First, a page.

An extreme case of 911 abuse has landed a 14-year-old girl in big trouble with Salt Lake City police.

For the past four months, someone has been using two inactive cell phone accounts to flood emergency dispatchers for Salt Lake police with calls. Approximately 1,650 calls to 911 were made, said Salt Lake police detective Michael Burbank. On some nights, emergency dispatchers received more than 100 calls from the individual, he said. The majority of calls were made between 6 p.m. and 6 a.m.

The caller, who police concluded by her voice was a juvenile, would either hang up immediately or engage in long conversations, Burbank said.

Dispatch supervisor Elaine Mortensen said that emergency operators told her the content of those calls was very juvenile in nature and that she never attempted to report a crime or emergency situation.

"Most of what she had to say on the phone was taunting," Mortensen said. "She would talk for awhile, tell operators that they would never find her, then get tired and hang up. Then call back and do it again."

Mortensen said bogus calls to the dispatch center are not unusual, but the number of calls this person made was beyond anything she's experienced there. She also said that they were under the impression, until the arrest, that a young boy was making the calls.

During those extended talks with dispatchers, officers would trace the call to its general place of origin.

"Officers drove around looking for houses with lights on, looking for audio clues such as a dog barking that dispatchers could hear on the phone," Burbank said. "We'd get a general vicinity but not an an exact address. Kind of a needle in a haystack."

Police knew they were close at times to finding the girl, because while on the phone with dispatchers she would tell them that she could see the officers looking for her, he said.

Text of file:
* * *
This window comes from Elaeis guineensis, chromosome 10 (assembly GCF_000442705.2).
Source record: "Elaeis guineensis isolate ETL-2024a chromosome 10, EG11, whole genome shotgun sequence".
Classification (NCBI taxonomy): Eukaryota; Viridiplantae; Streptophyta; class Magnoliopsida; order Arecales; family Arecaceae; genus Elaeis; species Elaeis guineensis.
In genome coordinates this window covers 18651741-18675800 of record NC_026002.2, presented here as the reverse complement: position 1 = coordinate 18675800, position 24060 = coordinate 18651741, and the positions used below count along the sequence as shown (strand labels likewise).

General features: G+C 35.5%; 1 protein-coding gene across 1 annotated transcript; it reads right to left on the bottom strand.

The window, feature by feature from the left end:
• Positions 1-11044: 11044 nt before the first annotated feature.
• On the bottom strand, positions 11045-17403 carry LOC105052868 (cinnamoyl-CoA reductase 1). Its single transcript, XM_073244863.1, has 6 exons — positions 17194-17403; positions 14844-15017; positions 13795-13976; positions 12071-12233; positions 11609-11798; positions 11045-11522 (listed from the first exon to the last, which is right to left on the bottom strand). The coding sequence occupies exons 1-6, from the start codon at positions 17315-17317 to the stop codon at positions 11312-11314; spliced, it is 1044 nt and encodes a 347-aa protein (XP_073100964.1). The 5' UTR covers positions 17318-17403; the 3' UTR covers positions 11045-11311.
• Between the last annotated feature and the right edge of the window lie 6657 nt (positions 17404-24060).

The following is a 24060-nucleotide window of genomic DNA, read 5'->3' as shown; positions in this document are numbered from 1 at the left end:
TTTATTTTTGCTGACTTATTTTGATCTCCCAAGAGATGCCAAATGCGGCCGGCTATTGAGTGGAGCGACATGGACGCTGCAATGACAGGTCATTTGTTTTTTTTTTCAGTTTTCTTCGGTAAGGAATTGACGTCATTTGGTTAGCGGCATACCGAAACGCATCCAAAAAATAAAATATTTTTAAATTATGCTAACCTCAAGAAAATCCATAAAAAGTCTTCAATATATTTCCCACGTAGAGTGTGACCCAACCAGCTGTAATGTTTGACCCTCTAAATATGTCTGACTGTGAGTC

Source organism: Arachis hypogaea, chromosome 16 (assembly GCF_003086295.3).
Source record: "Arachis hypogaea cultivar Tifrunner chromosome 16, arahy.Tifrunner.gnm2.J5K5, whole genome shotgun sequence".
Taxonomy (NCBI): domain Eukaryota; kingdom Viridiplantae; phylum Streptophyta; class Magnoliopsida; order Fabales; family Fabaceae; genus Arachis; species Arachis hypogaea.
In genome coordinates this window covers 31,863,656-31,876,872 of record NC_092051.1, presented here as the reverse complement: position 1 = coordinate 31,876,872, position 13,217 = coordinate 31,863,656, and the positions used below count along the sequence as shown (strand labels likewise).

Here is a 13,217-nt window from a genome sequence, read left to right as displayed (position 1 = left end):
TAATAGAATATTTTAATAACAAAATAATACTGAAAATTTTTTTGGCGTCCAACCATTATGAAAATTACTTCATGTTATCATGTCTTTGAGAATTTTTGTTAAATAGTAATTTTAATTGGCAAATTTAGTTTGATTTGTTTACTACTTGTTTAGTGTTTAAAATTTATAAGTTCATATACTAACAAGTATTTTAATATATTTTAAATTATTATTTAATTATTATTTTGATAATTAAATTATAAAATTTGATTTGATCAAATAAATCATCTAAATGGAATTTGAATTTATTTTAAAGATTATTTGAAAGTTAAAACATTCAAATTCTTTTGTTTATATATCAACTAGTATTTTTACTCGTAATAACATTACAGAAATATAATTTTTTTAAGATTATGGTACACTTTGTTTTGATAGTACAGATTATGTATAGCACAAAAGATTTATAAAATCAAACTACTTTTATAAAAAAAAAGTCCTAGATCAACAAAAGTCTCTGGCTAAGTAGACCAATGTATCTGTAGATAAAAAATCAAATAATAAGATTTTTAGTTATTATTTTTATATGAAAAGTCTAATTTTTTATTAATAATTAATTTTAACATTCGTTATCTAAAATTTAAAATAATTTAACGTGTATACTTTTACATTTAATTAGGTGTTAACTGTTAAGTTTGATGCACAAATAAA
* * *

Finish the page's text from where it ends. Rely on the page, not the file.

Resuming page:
About 1:50 a.m. Friday, the efforts of officers paid off when officers knocked on a door near 1200 West Pacific Ave. (440 South). After talking to a female juvenile inside, the officers were able to determine that she was the one who had been making all of the calls, Burbank said. Police seized two cell phones from the girl, who was cited and released to the custody of her mother, who also lived at the house.

It was unclear Friday if the girl thought what she was doing was a joke or if she had malicious intent.

But both police and dispatchers noted that any 911 call, whether it's for a minute or an hour, requires a certain amount of attention. Because the girl was making 100 false calls a night, it became an enormous drain on resources, Burbank said.

Officers who could have been doing pro-active police work or responding to other calls had time taken away from them. Dispatchers who could have been answering other calls were distracted from their duties.

Furthermore, a case log has to be made for every 911 call, no matter how long or short. The effort to fill out reports for 1,650 calls was a huge strain on resources, according to dispatchers.

Abusing 911 is a class B misdemeanor. The juvenile could potentially face one charge for every 911 call.

When a cell phone account is inactive or "dead," Burbank said, a person cannot make or receive any calls — except for 911.

Contributing: Arthur Raymond

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